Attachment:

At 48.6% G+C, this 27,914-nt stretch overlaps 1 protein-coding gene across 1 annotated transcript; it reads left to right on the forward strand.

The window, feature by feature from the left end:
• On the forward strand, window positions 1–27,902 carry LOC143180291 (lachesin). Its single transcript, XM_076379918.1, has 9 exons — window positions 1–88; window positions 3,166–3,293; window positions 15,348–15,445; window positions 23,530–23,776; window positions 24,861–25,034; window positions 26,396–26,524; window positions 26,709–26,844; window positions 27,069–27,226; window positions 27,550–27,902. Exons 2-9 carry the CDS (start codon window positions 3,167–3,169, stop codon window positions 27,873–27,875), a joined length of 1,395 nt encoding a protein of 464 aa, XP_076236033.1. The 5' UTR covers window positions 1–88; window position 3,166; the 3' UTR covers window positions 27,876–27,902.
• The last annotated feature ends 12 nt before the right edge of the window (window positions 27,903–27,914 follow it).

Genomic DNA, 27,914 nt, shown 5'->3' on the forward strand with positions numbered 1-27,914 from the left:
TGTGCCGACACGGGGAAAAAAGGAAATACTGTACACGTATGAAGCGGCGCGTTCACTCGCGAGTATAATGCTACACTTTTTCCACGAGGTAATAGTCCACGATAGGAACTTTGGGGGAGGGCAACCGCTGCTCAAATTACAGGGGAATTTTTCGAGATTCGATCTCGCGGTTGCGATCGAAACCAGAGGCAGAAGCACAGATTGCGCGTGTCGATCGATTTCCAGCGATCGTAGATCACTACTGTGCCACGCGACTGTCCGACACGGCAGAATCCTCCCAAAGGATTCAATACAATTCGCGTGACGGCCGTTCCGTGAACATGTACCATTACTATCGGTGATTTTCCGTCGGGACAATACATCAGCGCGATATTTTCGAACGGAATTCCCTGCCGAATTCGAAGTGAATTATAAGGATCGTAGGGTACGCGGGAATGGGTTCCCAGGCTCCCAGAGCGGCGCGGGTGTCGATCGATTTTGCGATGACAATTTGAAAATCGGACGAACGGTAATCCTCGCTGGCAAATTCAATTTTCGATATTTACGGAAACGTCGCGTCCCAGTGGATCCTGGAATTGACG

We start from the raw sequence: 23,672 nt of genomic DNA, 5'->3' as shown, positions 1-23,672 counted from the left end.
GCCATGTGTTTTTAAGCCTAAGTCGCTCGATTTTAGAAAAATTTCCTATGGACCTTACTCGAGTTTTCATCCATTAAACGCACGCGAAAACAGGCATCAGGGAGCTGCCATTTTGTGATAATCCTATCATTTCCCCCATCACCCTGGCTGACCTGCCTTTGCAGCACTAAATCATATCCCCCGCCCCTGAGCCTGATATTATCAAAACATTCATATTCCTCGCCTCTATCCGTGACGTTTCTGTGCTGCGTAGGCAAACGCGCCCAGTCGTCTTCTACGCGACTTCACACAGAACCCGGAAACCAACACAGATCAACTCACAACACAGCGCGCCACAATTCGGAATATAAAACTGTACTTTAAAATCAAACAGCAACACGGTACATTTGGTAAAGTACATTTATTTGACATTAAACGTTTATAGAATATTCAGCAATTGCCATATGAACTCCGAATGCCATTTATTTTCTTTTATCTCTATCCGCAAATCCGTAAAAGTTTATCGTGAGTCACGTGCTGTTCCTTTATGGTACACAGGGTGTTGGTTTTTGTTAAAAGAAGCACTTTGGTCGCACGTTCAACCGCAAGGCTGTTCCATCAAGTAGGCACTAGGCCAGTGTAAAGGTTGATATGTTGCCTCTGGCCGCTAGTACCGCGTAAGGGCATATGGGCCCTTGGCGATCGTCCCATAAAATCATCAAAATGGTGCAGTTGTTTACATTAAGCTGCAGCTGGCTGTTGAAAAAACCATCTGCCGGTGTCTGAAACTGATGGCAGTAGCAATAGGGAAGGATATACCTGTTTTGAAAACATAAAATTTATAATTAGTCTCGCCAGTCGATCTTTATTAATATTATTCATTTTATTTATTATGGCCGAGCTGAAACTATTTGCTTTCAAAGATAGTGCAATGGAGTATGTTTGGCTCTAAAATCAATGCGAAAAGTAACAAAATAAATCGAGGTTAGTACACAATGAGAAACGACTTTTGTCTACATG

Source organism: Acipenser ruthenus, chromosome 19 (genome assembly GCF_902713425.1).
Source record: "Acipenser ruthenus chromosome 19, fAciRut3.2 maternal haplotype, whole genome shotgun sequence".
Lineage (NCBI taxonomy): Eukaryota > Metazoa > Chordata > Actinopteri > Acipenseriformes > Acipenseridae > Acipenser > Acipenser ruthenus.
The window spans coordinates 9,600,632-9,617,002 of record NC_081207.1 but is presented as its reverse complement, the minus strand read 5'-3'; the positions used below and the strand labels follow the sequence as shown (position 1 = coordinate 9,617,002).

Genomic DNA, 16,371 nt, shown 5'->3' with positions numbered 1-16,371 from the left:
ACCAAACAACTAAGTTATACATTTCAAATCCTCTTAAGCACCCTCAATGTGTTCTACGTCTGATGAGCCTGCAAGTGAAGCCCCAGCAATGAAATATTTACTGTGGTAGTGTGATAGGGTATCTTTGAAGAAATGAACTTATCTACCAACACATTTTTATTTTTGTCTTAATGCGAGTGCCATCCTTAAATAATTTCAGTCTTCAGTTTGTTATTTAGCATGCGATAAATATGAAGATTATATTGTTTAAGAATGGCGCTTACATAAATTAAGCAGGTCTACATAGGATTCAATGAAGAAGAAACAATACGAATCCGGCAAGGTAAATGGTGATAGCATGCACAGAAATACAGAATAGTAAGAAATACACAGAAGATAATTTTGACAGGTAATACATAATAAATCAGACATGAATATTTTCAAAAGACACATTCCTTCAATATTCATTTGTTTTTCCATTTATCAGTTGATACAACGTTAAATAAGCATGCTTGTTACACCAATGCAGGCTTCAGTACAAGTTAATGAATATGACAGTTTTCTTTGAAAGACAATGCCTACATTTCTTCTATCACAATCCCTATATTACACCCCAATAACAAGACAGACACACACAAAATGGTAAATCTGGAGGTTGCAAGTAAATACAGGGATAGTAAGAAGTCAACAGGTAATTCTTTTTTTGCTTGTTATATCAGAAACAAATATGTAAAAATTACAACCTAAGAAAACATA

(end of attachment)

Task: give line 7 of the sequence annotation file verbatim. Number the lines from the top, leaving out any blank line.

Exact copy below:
We start from the raw sequence: 23,672 nt of genomic DNA, 5'->3' as shown, positions 1-23,672 counted from the left end.